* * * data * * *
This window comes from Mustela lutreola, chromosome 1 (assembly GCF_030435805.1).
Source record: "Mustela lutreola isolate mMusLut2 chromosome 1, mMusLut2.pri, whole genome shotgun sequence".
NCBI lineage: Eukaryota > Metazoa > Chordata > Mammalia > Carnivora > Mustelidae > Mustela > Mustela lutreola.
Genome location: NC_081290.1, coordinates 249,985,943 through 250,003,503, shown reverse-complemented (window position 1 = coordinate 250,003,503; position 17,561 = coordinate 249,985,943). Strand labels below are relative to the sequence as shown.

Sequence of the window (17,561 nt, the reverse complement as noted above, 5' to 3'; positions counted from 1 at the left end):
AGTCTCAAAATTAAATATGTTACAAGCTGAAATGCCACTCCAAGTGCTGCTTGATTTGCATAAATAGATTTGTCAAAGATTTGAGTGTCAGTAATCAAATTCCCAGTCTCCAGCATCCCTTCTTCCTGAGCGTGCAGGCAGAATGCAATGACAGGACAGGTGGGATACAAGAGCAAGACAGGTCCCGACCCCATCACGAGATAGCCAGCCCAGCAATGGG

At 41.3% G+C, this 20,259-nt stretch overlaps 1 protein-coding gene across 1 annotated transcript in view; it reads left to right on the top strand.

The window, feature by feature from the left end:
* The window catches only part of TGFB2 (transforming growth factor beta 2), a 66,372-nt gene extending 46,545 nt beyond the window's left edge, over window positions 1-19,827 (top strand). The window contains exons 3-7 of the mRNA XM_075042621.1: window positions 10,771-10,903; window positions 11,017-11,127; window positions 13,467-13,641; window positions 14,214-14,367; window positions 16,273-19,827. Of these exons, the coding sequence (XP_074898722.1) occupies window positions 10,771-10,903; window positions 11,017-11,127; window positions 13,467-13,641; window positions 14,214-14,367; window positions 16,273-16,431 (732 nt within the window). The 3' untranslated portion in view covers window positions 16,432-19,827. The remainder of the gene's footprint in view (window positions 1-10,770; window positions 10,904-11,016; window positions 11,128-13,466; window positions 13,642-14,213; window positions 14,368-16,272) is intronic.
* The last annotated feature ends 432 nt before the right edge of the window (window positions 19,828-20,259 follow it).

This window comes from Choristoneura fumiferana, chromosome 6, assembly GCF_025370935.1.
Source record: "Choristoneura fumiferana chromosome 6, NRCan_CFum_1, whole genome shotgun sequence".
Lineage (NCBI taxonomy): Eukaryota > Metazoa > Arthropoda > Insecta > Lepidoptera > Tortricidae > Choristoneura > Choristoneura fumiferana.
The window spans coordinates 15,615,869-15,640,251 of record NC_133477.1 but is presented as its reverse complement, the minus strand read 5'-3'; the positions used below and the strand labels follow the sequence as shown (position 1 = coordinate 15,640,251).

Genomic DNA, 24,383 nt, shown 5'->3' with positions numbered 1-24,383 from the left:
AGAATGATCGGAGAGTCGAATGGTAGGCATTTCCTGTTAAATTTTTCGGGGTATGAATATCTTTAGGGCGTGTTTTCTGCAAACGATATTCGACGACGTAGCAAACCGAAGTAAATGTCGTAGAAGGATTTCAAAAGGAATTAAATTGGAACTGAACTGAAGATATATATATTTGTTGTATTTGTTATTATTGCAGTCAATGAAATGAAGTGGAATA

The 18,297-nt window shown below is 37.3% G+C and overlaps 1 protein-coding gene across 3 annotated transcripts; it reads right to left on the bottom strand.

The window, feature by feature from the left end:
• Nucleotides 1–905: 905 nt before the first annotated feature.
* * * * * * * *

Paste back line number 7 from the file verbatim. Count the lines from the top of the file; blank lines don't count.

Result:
At 41.3% G+C, this 20,259-nt stretch overlaps 1 protein-coding gene across 1 annotated transcript in view; it reads left to right on the top strand.